"I can never be what I ought to be until you are what you ought to be."

Mississippi Freedom Schools in 1964 did not have grades, uniforms or tests.  It was a free-form, multi-age learning experience where people learned to question and think critically.  According to a memo to Freedom School teachers:

"The purpose of the Freedom schools is to provide an educational experience for students which will make it possible for them to challenge the myths of our society, to perceive more clearly its realities, and to find alternatives, and ultimately, new directions for action." 

The goal was valuing and empowering each individual, not breaking them.  Freedom Schools wanted students to become active, engaged citizens.  They knew that the traditional "Western" school system was oppressive.  Why fight to maintain it?  They started over.

Gandhi started over too.  He founded the Nai Talim or "New Education" system in India.  He dumped the British system of education in favor of empowering schools in the native language that recognized each individual as "mind, body and spirit."  He said in 1917, "All education must aim at building character."  Gandhi wanted schools that validated the individual spirit, embraced local culture and valued the efforts of young people to benefit their community.

In Brazil in the 1950's Paulo Freire launched adult literacy programs leading him to write the landmark book, "Pedagogy of the Oppressed."  Literacy was a requirement for presidential voting in Brazil, so the illiterate poor had no political influence until Freire came along.  He called "Western" education the "Banking Concept of Education."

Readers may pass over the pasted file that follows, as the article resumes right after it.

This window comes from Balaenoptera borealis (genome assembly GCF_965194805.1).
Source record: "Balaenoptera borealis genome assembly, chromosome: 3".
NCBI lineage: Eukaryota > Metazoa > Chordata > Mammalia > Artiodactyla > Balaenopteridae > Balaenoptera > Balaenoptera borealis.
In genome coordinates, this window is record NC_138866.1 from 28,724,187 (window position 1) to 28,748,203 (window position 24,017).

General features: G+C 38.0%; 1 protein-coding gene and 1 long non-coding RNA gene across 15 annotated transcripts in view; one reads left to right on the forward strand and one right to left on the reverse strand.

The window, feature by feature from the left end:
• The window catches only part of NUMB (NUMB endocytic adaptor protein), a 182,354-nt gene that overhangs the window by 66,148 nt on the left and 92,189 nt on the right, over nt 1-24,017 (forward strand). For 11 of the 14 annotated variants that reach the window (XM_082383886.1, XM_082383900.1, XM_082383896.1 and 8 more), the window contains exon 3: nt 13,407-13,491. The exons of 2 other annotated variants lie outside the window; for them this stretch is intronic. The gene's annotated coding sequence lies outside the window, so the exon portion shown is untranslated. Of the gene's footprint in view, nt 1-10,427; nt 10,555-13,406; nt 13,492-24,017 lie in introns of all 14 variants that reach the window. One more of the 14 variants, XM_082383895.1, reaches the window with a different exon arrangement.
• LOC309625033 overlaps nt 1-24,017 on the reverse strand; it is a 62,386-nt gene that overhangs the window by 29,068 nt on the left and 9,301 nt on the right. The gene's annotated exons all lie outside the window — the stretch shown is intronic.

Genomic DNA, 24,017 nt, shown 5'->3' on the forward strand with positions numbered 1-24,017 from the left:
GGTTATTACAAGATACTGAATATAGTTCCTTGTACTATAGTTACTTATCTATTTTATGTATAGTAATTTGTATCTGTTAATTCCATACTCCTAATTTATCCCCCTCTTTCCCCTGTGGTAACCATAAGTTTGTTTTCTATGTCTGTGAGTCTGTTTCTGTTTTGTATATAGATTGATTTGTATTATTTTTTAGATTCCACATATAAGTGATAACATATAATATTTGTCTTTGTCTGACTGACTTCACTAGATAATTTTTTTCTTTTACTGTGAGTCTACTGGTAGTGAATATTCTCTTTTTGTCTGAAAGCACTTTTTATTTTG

“In the banking concept of education, knowledge is a gift bestowed by those who consider themselves knowledgeable upon those whom they consider to know nothing.  Projecting an absolute ignorance onto others, a characteristic of the ideology of oppression, negates education and knowledge as processes of inquiry.  The teacher presents himself to his students as their necessary opposite; by considering their ignorance absolute, he justifies his own existence.”

Instead, he suggests:

“Knowledge emerges only through invention and re-invention, through the restless, impatient, continuing, hopeful inquiry human beings pursue in the world, with the world, and with each other.”

He says teachers and students should be in an egalitarian, respectful relationship where students have voice rather than being coerced into a "culture of silence."  A culture of silence only perpetuates the submissiveness of the oppressed.  Instead, Freire argued, knowledge should be co-constructed without the authoritarian power structures of traditional education.  This evolution of the classroom begins by valuing and giving voice to the life experience of the students before they even enter the classroom.

This is just a sample of how freedom movements have cast off the traditional system of schooling and re-invented education.  Today, America is going through another social upheaval.  Our system of policing is broken.  We need to start over and re-imagine it.  It is the same with education.  We need to start-over and re-imagine it.  Freedom struggles from around the world are speaking loudly to us now about education and we should listen.  They don't teach these lessons in school.